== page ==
Later through the night, the tsambouna will enter the celebration and excitement will drive the dancers and most of the crowd into the steps of "Pano Horos", a remnant of an ancient war-dance. Literal translation of the words will give us "Up Dance", which implies its faster, more exciting rhythm and character. You can also listen to a sample of Pano Horos below. In this sample, observe how the music transitions from the slower glendi, to the faster Pano Horos rhythm. This transitioning part is called "Gonatistos Horos" which will be included in this page at a later stage.
4). Musical samples
You can listen to a glendi excerpt here in Real Audio format. If you don"t have the program, please download it (4,6 MB). Enjoy your listening.....
The songs of Syrmatiko contain lyrics of epic events that date back to the Byzantine Empire years. Many are taken from real life occurrences and have been transformed, using the influential song-making and -singing process, into lifelong lessons and knowledge. In this song, the folk tells us how a malicious and ill-willed third person can be devastating when wedged between the smooth relationship and familial love of two siblings. This recording came from the recent CD release of Mihalis Zografidis titled "Dakry kai Aroma" translated as "Tear and Fragrance". Hear it in Real Audio format. The lyrics will come soon.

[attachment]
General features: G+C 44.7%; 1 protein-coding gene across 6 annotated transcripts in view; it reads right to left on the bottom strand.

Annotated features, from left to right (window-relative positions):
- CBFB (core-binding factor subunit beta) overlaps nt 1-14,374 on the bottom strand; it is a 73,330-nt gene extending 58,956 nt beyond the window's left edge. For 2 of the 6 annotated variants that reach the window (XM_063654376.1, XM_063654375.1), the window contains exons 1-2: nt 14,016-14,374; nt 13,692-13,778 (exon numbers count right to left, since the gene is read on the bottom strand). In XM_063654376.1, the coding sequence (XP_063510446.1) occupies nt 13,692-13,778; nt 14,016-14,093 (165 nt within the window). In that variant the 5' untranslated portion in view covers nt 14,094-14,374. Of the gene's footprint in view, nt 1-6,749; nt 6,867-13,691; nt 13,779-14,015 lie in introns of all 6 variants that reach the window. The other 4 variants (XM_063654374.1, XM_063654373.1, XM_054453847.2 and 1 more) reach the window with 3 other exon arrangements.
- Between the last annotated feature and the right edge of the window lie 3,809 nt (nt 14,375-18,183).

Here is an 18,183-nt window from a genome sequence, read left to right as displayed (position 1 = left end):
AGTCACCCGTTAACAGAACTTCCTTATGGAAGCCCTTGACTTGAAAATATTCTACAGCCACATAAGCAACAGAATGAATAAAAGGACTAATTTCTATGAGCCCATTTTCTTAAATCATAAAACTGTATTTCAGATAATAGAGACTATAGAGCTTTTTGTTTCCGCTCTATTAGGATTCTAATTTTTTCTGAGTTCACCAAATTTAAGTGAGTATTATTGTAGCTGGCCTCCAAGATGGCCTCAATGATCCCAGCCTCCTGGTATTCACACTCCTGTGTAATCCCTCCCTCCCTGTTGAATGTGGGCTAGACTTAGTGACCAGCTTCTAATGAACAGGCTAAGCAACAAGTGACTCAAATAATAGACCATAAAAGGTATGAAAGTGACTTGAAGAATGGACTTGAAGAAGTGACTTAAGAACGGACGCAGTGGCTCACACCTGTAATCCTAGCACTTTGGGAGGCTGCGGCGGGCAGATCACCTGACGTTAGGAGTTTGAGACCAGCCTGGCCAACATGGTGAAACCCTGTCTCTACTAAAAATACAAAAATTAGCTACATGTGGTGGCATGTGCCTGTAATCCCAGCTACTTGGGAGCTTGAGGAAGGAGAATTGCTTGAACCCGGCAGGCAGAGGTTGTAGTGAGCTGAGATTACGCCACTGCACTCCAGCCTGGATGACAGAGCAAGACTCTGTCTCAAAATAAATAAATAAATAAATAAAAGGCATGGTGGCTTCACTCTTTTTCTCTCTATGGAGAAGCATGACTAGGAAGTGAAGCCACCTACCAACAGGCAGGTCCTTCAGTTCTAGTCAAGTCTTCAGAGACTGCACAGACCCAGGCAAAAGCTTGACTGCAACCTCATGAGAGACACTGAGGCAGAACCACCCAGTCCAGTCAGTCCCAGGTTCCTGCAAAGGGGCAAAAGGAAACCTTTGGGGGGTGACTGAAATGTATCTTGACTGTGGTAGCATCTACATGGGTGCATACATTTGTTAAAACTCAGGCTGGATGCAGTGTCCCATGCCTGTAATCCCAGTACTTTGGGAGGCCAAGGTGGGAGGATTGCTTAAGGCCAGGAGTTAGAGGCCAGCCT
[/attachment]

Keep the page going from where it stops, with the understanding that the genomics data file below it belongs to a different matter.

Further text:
III. Pano Horos
Here you can listen to the famous "Pano Horos" dance which gives you a decent sample of Olymbos music. All instruments are playing in this piece and it is available to you in two formats:
1) .WAV format, 3.1 MB in size.Click here to hear it.
2). Real Audio format, 1.4 MB in size. Click icon.
Its name (Kefallonitika) relates to the Island of Kefallonia. There are two versions of the story regarding this relation. a) The dance and its associated tune was imported from Keffalonia and b) it is a local dance that took its name from the "mantinada" that is often sung with its tune. This mantinada mentions the "ships from Kefallonia, which anchored in the port city of Pyrgos" in Pelloponese, and are awaiting the weather to calm down so that they can continue their journey.Listen to the sample here. Singers are: Yiannis Pavlidis, George Prearis, and Mihalis Zografidis. Transferred in digital format by my friend Andreas Fasakis, Piraeus, Greece.